How the International Style is Like Bagels
The International Style of architecture does not have many fans any more. Its straight lines and lack of ornamentation make some people wonder if it can be called a style at all. But I think of it the same way I think of a bagel.
A bagel is unassuming and simple: a round piece of bread with a hole in the middle—what could be less gourmet? Ah, but in the hands of a master baker the simple mixture of flour, yeast and water is transformed into something special. Sprinkled with sesame seeds or minced onions, then baked at just the right temperature, the humble bagel becomes a mini-masterpiece of culinary art.
It’s the same story with the International Style. A skillful architect takes a few basic materials, like concrete, steel and glass, then combines them to create a structure so simple and unobtrusive that its beauty is exactly in its minimalism.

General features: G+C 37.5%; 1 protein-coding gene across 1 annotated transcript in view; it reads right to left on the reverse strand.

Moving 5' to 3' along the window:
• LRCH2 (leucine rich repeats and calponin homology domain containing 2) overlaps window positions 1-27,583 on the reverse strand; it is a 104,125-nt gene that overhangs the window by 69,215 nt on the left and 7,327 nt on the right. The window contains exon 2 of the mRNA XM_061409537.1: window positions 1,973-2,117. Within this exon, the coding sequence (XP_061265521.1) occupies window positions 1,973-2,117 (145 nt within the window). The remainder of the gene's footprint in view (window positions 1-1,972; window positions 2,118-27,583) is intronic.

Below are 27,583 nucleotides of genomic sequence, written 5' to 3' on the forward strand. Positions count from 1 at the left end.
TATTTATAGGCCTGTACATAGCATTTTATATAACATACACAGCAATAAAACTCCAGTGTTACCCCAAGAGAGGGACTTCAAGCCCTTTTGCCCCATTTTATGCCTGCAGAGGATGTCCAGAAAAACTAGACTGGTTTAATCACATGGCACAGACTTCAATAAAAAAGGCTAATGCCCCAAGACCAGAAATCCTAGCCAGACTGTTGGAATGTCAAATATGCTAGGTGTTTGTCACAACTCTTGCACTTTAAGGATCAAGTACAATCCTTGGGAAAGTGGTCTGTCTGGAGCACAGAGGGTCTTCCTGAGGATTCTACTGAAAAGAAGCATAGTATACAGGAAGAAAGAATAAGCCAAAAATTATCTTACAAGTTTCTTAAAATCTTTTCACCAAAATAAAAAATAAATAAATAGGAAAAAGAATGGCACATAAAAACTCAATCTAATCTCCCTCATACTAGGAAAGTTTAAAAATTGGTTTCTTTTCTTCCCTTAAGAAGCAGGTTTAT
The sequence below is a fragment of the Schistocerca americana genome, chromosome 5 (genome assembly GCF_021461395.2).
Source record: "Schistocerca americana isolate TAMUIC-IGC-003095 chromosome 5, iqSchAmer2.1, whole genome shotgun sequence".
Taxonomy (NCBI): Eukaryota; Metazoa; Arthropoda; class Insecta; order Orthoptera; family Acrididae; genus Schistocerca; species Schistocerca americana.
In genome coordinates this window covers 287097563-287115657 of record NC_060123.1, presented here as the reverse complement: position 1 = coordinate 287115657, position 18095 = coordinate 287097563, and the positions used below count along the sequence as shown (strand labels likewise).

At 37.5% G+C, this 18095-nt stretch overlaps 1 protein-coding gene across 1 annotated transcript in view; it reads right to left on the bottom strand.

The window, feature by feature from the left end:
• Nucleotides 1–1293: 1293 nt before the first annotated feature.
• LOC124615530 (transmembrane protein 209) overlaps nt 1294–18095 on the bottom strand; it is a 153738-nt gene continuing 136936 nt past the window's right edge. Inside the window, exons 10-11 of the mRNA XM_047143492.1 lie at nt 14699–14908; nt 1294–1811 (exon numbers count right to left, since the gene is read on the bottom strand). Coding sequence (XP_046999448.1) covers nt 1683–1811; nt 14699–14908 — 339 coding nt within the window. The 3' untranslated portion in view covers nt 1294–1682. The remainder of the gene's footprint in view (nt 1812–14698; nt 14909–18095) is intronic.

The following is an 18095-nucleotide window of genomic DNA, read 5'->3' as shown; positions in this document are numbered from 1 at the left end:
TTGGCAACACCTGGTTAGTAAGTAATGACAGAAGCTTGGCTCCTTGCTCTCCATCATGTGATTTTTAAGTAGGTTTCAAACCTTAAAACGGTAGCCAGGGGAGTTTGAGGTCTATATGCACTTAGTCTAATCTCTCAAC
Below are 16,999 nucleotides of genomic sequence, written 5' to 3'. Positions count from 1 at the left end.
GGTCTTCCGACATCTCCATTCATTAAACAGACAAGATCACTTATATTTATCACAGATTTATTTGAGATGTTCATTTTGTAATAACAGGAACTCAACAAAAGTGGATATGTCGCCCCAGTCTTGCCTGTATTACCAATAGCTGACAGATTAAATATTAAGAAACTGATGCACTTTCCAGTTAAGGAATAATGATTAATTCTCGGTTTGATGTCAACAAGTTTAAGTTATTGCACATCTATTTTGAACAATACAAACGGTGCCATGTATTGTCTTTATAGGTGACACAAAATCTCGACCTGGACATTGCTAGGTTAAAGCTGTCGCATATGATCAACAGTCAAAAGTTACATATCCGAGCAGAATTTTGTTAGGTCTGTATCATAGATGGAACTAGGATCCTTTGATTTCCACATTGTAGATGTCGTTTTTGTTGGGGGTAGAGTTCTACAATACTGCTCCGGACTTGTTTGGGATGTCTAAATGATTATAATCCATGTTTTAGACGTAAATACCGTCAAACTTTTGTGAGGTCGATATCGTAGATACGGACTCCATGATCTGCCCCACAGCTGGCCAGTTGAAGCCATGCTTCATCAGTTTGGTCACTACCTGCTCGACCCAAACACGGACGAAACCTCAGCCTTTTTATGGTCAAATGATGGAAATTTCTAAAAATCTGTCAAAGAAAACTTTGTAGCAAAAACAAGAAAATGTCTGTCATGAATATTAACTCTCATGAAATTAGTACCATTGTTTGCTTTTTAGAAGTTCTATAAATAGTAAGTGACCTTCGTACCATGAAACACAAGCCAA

Homes built in the International Style are easily recognized by their rectangular geometry, smooth walls, flat roofs, and lack of ornamentation of any kind. Exterior walls are built of concrete and glass, with steel used for support. The interiors are open, with rational and practical floor plans.
The lines of these structures emphasize their horizontal orientation, and the liberal use of glass combined with plain light-colored walls gives these homes an almost “weightless” feel. Some experts jokingly call this the “architecture of almost nothing,” as the absence of any decorative elements makes it seem like these homes are trying to divert the attention away from themselves.
The architects who “invented” the International Style in 1920’s did so out of the desire to create an economical and practical housing for the working class.It is then ironic that this style mostly impressed large corporations, who built so many skyscrapers in the International Style throughout 1940’s, 50’s and 60’s that it came to personify America’s corporate power.Today, most residential homes built in the International Style are built for the rich, as its deceitfully simple construction is rather expensive to execute well.
Starting in 2003, this blog series ran for 11 years. Click on the images below to read some of the posts.